Dancomech ventures into valve manufacturing - Business News | The Star Online

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Dancomech ventures into valve manufacturing


Top management: Daniel Aik (right) and Dancomech director Johnson Aik. The company is buying valves maker Chun Khong Engineering Works for RM4.25mil.

Top management: Daniel Aik (right) and Dancomech director Johnson Aik. The company is buying valves maker Chun Khong Engineering Works for RM4.25mil.

Deal comes only five months after its listing on Bursa

PETALING JAYA: Dancomech Holdings Bhd, which is the best-performing initial public offering (IPO) in 2016, has made its maiden acquisition, five months after its listing on July 21.

The valves company is venturing into the business of pumps manufacturing. Dancomech is paying RM4.25mil to have its own pumps business along with a factory that produces the pumps.

Dancomech’s share price has doubled to RM1.49 from its IPO price of 75 sen.

“We are very pleased with this acquisition. Firstly, this acquisition is immediately earnings accretive.

“The pumps business is largely controlled by two main players and we are now buying one of them, hence instantly making us a pump player,” Dancomech managing director Daniel Aik told StarBiz.

Last Thursday, Dancomech told Bursa Malaysia that it is paying RM4.25mil to acquire Chun Khong Engineering Works Sdn Bhd, a company which owns a 99-year leasehold industrial land with single-storey industrial buildings in Perak.

The land measures about 11,838.247 sq m. On this land, sits one block of detached office building, five blocks of detached factory buildings, one block of detached utility building and two blocks of store/storage buildings.

The valuation carried out by independent valuer Raine & Horne International Zaki + Partners Sdn Bhd gives the property a market value of RM4.5mil.

Aik explained that the pumps business in Malaysia has a size of roughly RM30mil to RM40mil per annum, and Dancomech intends to capture 20% of this market for a start. A 20% share would mean that Dancomech is eyeing some RM6mil to RM8mil of the business in 2017.

“Subsequently, we intend to capture a further 10% to 20% of the market every year,” he said.

Assuming margins of some 30%, which are typical margins for pump manufacturing, this would mean that Dancomech would record an additional gross profit of RM1.8mil to RM2.4mil from this new venture for 2017.

“With this acquisition and together with our existing valves business, we are hoping to grow Dancomech by some 10% to 20% every year,” said Aik.

For the nine months to Sep 30, 2016, Dancomech made a net profit of RM9.54mil on the back of revenue of RM45.98mil. It also declared its maiden dividend of 1.5 sen. Dancomech has a 30% dividend payout policy.

Dancomech trades and distributes third-party brands along with its own brands. However, it is able to differentiate itself from merely being a trading company because of its ability to garner maintenance contracts, particularly in the palm oil industry.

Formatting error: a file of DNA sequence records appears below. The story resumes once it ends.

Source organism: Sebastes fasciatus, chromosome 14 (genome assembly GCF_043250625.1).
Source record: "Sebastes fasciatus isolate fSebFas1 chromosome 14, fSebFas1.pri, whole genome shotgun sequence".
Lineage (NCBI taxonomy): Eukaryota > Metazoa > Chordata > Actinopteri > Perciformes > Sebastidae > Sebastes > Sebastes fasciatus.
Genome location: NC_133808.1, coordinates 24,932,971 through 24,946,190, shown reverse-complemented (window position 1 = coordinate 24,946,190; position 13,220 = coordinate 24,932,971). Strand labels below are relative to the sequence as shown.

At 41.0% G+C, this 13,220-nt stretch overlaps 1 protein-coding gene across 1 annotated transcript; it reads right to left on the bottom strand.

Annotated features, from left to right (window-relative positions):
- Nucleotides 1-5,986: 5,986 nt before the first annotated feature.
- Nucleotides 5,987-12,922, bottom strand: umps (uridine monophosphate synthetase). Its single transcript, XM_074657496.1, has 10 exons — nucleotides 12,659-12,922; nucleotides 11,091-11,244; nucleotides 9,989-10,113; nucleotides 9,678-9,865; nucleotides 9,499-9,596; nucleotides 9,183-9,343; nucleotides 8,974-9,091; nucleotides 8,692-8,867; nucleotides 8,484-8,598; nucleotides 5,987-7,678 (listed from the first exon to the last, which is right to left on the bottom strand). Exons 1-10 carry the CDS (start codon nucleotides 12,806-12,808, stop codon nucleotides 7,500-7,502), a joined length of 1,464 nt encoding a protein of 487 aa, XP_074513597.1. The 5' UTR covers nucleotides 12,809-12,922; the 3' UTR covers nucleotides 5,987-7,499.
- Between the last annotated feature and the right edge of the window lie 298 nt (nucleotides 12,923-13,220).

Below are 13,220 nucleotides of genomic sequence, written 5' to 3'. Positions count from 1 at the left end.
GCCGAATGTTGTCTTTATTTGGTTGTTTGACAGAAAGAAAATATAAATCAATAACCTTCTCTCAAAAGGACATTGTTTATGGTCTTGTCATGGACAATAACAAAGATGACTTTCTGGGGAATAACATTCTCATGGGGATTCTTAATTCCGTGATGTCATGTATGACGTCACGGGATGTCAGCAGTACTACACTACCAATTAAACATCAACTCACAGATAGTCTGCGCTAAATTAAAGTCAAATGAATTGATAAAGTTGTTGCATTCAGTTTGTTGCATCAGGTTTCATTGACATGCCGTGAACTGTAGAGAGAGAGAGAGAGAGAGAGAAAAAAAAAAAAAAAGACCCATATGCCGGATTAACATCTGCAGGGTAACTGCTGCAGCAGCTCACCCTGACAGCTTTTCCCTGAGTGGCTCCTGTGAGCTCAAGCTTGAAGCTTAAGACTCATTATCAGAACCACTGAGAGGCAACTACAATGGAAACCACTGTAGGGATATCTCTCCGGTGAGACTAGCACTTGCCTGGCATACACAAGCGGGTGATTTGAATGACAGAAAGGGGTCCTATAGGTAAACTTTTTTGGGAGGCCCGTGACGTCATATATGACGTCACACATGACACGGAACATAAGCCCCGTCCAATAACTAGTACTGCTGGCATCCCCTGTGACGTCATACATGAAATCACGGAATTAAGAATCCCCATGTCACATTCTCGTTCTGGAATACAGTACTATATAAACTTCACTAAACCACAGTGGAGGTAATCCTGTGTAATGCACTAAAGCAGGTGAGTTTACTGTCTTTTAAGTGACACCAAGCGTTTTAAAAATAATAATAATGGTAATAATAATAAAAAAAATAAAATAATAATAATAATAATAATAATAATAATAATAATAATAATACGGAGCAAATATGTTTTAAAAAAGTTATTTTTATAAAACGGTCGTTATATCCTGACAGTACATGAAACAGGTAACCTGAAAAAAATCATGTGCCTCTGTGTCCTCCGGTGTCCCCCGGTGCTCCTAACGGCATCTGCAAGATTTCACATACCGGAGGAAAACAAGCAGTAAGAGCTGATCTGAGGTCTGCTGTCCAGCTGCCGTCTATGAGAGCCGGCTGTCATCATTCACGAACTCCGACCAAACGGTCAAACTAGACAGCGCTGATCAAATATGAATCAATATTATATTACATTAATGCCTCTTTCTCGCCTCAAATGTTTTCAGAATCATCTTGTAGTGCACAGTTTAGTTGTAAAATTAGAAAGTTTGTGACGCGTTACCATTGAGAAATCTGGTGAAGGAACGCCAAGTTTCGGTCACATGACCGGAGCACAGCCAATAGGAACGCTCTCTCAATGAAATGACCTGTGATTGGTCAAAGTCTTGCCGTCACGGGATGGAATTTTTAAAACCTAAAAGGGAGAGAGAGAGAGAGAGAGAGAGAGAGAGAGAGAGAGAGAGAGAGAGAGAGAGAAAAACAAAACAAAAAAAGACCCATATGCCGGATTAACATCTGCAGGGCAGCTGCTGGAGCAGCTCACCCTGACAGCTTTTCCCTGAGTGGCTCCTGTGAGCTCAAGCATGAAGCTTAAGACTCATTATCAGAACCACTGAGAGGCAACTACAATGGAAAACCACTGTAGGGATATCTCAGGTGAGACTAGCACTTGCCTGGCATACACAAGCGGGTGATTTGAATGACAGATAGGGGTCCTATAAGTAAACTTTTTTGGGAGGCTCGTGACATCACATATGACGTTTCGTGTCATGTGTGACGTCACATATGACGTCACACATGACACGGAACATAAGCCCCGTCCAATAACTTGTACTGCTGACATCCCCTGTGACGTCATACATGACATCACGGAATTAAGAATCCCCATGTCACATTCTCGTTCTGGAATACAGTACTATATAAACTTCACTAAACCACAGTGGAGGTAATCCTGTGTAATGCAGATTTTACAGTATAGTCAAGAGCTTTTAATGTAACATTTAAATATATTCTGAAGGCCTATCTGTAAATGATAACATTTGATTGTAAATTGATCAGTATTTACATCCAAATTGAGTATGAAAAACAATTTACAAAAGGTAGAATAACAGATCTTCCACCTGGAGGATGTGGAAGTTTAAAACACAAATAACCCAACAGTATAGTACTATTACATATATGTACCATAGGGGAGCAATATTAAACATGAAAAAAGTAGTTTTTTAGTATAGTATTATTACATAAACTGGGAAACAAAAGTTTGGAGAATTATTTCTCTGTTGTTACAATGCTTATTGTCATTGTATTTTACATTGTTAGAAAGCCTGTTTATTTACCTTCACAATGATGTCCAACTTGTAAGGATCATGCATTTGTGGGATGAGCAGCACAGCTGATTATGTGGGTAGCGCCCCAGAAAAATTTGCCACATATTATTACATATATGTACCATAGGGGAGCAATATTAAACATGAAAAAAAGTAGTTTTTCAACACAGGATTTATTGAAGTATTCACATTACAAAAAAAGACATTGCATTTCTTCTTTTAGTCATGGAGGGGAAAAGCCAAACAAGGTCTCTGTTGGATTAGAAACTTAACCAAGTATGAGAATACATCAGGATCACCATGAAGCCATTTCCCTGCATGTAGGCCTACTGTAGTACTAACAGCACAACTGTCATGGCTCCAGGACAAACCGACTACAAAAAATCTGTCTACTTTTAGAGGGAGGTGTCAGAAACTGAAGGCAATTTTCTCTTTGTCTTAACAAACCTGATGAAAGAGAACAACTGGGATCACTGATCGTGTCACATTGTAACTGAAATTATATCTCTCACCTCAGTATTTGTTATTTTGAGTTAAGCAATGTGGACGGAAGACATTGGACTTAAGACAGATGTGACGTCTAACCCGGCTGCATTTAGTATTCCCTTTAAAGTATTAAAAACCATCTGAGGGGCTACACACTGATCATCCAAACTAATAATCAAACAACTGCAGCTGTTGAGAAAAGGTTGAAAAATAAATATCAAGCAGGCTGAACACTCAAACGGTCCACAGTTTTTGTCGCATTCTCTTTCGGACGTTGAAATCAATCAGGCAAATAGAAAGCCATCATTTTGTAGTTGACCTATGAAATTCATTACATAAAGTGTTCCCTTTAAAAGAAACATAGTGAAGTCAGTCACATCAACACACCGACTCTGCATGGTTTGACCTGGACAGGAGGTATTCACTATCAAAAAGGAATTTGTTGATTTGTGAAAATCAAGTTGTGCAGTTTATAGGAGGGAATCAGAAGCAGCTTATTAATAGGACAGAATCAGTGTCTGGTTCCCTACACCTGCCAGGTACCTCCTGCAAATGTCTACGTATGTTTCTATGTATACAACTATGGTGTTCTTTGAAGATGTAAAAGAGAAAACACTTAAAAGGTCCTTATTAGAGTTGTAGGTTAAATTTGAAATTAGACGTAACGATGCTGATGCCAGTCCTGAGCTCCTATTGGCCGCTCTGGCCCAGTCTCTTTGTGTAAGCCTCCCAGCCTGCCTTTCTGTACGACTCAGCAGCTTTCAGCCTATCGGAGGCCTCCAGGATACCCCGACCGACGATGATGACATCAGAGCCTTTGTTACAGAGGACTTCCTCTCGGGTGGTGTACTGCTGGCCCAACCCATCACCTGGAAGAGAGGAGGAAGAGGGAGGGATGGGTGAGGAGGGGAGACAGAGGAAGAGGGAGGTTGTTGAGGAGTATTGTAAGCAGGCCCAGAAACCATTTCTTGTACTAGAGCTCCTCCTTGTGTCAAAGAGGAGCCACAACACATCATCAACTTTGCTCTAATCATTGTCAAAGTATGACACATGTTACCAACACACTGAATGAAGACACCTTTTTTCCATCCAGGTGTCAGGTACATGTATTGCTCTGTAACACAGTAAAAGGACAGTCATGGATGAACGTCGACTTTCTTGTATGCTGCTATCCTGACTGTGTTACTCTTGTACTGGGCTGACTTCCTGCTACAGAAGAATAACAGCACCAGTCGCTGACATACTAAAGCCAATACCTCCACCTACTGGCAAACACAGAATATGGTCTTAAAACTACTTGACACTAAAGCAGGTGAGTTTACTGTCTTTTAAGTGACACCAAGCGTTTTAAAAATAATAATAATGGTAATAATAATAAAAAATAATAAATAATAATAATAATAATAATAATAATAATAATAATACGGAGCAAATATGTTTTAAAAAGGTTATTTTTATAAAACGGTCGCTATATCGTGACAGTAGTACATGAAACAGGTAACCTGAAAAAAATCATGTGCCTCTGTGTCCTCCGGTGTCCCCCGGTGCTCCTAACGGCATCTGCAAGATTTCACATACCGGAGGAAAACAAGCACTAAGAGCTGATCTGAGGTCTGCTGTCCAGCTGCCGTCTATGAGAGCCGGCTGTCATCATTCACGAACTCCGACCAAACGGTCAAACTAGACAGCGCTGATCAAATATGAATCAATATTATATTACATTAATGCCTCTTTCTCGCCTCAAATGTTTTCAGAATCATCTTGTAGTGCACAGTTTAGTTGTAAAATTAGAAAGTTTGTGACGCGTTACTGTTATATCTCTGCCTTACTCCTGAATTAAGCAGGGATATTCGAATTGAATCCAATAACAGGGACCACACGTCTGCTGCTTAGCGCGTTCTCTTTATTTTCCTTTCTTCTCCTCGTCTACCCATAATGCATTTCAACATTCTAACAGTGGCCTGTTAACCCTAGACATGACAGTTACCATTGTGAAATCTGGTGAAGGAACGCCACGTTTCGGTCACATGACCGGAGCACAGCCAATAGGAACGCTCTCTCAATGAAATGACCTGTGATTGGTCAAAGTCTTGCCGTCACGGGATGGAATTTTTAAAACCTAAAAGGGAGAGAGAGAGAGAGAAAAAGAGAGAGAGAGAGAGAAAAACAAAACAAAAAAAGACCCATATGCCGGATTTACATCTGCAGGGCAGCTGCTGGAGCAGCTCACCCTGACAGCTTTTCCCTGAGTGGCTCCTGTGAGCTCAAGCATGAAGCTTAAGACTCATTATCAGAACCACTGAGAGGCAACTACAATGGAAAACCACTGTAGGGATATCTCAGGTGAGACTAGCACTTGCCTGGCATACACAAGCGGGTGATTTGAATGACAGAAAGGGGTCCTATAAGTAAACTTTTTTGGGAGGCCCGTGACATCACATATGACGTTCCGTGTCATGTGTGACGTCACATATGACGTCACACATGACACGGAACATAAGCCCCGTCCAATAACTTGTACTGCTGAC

Thus, Dancomech has also been able to command double-digit margins. Its maintenance and after-sales service contracts currently contributes about 60% to profits.

It is also because of this that Dancomech has never generated a loss, simply because all the palm oil mills that buy valves from it automatically require yearly maintenance.

Currently, the majority of its customers are from industries such as palm oil and oleochemicals, oil and gas (O&G) and petrochemical, water treatment and sewerage. For now, it has a diverse base of 1,459 customers from various industries.

“There are some 2,000 palm oil mills which require some form of mainenance every year. Dancomech provides direct and indirect form of maintenance service to some 20% to 30% of these palm oil mills, and this number has been growing,” said Aik.

As Dancomech raised some RM18mil from its IPO exercise, it has RM31.31mil cash in its coffers as at Sept 30.

How does it intend to spend its money? Aik said its strategy is two-fold.

“Firstly, we are looking to make inroads into Indonesia for our valves and pumps business, particularly in the palm oil industry.

“Unlike the Malaysian market, where palm oil mills are reaching a point of saturation, Indonesia is still in a position where demand far outstrips supply. We are looking to get new Indonesian customers in 2017,” said Aik.

Secondly, Dancomech intends to improve its reach to clients in the oil and gas as well as downstream oil palm sectors.

Dancomech intends to set up service hubs in Sabah and Sarawak.

“We have earmarked two key locations – Lahad Datu, Sabah, and Bintulu, Sarawak – for our maiden East Malaysia distribution hubs.

“We prefer these locations because of their proximity to the palm oil and oleochemicals, O&G and petrochemical industries.

“In the Peninsular Malaysia, we plan to extend our services to Johor to cater to the potential demand growth from the Refinery and Petrochemical Integrated Development project,” it said.

The company has a strong balance sheet and is in a net cash position of RM44.9mil as at Sept 30 figures.

“Coupled with an annual operating cashflow of RM12mil to RM17mil, this will allow management the flexibility to meet its annual capex requirement of RM3mil to RM4mil while maintaining a consistent dividend payout of 30%.

“Its 30% dividend payout policy implies a prospective yield of 2%,” said UOB Kay Hian analyst Lester Chin in his report on the company.

Dancomech , pumps , valves

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